Reply

    • Kimberly Says:

      It’s been fun researching food and trying new things with our dogs. With the sardines, we learned that the ones in water are best (we also tried the ones in olive oil, but it’s too hard to limit the amount of olive oil, although it’s supposed to be good for them too). We give them the sardines as a treat once a week. They each get one fish mixed into their kibble.

      They love it!
      Kimberly recently published..Our Dogs Love Them, but Are Raw Bones Safe for Dogs?My Profile
      Twitter:

      Reply

  3. Carolyn Says:

    I’ve been giving my dogs sardines for, gosh, well over a year now – maybe 2. They love them. I give them all varieties – in soybean oil, in water, lightly smoked, in mustard, in tomato sauce… I usually get them at Grocery Outlet – they’re .79/can, or well, I think they’ve gone up to maybe .89/can now. I add some to their breakfast every day. My little one (8 lb chi/poodle mix) went to see the vet not long ago and said his teeth looked absolutely wonderful for not having had them cleaned (she said small dogs typically need their teeth cleaned fairly frequently) and said to keep doing what I’m doing. Perhaps that’s got something to do with the sardines – but not sure.

    Reply

  4. Jen Says:

    Interesting:) I’ve heard a lot of people give sardines to their dogs. I’m so not a fish person, but the dogs get salmon and cod liver caps everyday. The smell bums me right out. I don’t know if I could do the sardines, I’m not sure if I can handle that much fish!. Maybe one day I’ll try it:)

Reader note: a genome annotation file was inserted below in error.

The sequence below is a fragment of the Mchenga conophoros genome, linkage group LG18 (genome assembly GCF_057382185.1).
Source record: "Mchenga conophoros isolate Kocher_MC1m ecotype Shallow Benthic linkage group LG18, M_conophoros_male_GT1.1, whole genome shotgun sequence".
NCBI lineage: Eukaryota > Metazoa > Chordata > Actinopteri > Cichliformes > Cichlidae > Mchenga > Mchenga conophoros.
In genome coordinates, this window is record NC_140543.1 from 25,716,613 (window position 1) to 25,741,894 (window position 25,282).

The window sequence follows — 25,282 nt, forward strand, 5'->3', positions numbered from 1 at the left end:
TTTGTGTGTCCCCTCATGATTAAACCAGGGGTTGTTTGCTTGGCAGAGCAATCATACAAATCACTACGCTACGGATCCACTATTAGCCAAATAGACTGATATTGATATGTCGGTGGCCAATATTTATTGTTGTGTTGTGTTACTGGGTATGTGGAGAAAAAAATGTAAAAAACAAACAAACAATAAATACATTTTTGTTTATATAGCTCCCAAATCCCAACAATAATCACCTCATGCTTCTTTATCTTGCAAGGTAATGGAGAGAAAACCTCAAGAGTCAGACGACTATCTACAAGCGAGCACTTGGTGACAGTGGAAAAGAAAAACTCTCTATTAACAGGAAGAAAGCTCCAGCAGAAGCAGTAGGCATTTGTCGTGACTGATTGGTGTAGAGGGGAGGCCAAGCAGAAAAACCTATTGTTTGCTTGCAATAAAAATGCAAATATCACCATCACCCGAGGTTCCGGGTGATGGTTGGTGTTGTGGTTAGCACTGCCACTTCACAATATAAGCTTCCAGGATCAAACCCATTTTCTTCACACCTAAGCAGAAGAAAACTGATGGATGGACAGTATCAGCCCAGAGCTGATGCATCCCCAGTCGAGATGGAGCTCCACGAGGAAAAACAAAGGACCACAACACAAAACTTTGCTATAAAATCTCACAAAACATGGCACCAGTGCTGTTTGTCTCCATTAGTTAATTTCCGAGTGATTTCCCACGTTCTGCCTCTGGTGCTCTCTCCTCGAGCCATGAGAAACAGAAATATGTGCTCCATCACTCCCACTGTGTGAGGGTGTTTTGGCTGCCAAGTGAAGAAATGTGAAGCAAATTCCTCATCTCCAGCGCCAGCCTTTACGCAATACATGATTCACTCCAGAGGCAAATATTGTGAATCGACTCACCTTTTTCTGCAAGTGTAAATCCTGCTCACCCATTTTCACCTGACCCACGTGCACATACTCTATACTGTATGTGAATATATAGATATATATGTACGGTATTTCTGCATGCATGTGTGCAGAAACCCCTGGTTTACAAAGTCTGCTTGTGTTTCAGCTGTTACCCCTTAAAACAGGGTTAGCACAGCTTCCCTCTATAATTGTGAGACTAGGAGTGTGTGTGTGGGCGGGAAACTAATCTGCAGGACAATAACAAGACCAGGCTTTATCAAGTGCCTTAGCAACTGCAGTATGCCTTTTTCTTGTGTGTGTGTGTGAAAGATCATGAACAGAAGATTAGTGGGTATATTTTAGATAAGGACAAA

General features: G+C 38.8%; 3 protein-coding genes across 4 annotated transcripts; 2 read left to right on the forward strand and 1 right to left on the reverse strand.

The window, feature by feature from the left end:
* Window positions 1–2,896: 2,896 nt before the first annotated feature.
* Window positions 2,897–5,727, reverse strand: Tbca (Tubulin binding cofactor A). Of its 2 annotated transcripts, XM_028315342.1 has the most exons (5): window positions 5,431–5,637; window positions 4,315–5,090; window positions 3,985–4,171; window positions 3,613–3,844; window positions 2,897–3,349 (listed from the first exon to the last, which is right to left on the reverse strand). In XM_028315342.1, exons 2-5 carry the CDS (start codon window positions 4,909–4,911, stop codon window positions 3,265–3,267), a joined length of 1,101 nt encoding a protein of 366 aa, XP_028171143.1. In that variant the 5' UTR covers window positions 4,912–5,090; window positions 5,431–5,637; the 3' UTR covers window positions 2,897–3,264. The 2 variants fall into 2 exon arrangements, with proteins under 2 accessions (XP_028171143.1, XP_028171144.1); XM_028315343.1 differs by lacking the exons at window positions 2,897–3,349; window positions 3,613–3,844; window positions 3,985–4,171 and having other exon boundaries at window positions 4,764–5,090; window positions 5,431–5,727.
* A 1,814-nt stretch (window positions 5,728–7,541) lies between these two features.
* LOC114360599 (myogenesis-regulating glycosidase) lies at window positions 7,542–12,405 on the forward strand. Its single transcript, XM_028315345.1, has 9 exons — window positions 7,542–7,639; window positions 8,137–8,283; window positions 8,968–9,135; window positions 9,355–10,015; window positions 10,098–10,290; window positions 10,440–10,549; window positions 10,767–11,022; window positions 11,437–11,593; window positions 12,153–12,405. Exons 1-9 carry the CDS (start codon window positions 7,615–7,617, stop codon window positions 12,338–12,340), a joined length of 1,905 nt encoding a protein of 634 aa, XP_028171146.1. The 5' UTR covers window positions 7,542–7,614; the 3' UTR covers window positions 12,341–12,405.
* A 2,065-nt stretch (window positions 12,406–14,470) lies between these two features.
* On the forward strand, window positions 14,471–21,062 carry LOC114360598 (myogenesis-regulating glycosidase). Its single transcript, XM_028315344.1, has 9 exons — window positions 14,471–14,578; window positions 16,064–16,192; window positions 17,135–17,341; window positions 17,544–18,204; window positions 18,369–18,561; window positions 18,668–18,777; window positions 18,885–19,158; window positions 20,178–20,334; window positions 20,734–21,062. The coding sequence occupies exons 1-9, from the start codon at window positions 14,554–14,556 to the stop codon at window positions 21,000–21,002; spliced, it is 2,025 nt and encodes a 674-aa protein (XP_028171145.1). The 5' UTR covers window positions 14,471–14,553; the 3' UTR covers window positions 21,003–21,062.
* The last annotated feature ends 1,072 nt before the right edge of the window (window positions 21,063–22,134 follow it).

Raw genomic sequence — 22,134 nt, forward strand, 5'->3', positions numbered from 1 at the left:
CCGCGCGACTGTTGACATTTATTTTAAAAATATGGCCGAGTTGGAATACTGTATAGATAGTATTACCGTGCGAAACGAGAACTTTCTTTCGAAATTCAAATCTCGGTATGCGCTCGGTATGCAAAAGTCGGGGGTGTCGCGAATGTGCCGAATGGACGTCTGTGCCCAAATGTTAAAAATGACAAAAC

Jen recently published..Wordless Wednesday. This Year Santa’s Driving A HarleyMy Profile

    Reply

  5. Jana Rade Says:

    Jasmine’s food, while not pretty looking, is yummy enough (home cooked). Sometimes, to make it more special, I put whole chunks of meat on it (as hers is normally blended), particularly when we’re having steak, roast etc.

    When JD gets his freeze-dried raw, I don’t add anything to it (and he thinks that’s yummy as it is. When he gets some kibble, I add a bit of Jasmine’s food on top. He thinks that’s awesome.

    And then they both get desert, of course. Can’t have dinner without a desert.
    Jana Rade recently published..Cookie’s Platelet Rich Plasma TherapyMy Profile
    Twitter:

    Reply

    • Kimberly Says:

      Jana – I’m really considering cooking for our dogs. I know that it’ll be better, but I worry about them receiving all of their nutrients. I have my first cookbook and I’m going to order a second. Do you save money by cooking?
      Kimberly recently published..Keep the Tail Wagging, The Premier Pet Blog for Dog LoversMy Profile
      Twitter:

      Reply

      • Jana Rade Says:

        Well, there are a number ways to make sure all nutrients are there in right proportion. Dr. Becker’s book is good. Still waiting to get the Dog Food Dude’s book. You can also work with http://www.balanceIT.com. Or you can work a nutritionist to get a custom-tailored recipes.

        Do I save money by cooking? Depends on what you’re comparing it with and where and how you get your ingredients. When we get meat from a farmer, then it’s relatively cheap. It’s also good because it’s organic and includes all kinds of organ meats.

        Overall, no, I wouldn’t say I save money. But it’s working for Jasmine and that’s the important thing.
        Jana Rade recently published..Cookie’s Platelet Rich Plasma TherapyMy Profile
        Twitter:

        Reply

  6. Corinna Says:

    My dogs are huge fans of vegetables…but maybe that is because I have never given them fish. I will try adding sardines to their kibble this weekend. Thanks for the tip!
    Corinna recently published..Holiday Baker: White Chocolate Cranberry CookiesMy Profile

    Reply

Leave a Reply

CommentLuv badge